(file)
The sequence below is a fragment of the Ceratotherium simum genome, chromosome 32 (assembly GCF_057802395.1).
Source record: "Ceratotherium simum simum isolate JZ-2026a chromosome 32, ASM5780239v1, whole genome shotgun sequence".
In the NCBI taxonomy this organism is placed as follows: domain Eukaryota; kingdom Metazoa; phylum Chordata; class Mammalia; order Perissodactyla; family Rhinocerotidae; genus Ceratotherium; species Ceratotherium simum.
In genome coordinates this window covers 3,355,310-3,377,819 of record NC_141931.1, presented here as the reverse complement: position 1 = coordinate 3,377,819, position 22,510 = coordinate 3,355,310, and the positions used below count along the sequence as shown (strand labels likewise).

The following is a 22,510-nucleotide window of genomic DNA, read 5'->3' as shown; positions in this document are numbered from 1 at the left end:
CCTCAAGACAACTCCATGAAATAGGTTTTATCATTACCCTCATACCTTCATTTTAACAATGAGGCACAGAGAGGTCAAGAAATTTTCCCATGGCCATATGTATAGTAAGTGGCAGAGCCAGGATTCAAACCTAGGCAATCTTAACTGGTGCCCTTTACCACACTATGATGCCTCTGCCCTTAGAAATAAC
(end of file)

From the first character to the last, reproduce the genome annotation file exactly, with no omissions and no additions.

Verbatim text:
The sequence below is a fragment of the Ceratotherium simum genome, chromosome 32 (assembly GCF_057802395.1).
Source record: "Ceratotherium simum simum isolate JZ-2026a chromosome 32, ASM5780239v1, whole genome shotgun sequence".
In the NCBI taxonomy this organism is placed as follows: domain Eukaryota; kingdom Metazoa; phylum Chordata; class Mammalia; order Perissodactyla; family Rhinocerotidae; genus Ceratotherium; species Ceratotherium simum.
In genome coordinates this window covers 3,355,310-3,377,819 of record NC_141931.1, presented here as the reverse complement: position 1 = coordinate 3,377,819, position 22,510 = coordinate 3,355,310, and the positions used below count along the sequence as shown (strand labels likewise).

The following is a 22,510-nucleotide window of genomic DNA, read 5'->3' as shown; positions in this document are numbered from 1 at the left end:
CCTCAAGACAACTCCATGAAATAGGTTTTATCATTACCCTCATACCTTCATTTTAACAATGAGGCACAGAGAGGTCAAGAAATTTTCCCATGGCCATATGTATAGTAAGTGGCAGAGCCAGGATTCAAACCTAGGCAATCTTAACTGGTGCCCTTTACCACACTATGATGCCTCTGCCCTTAGAAATAAC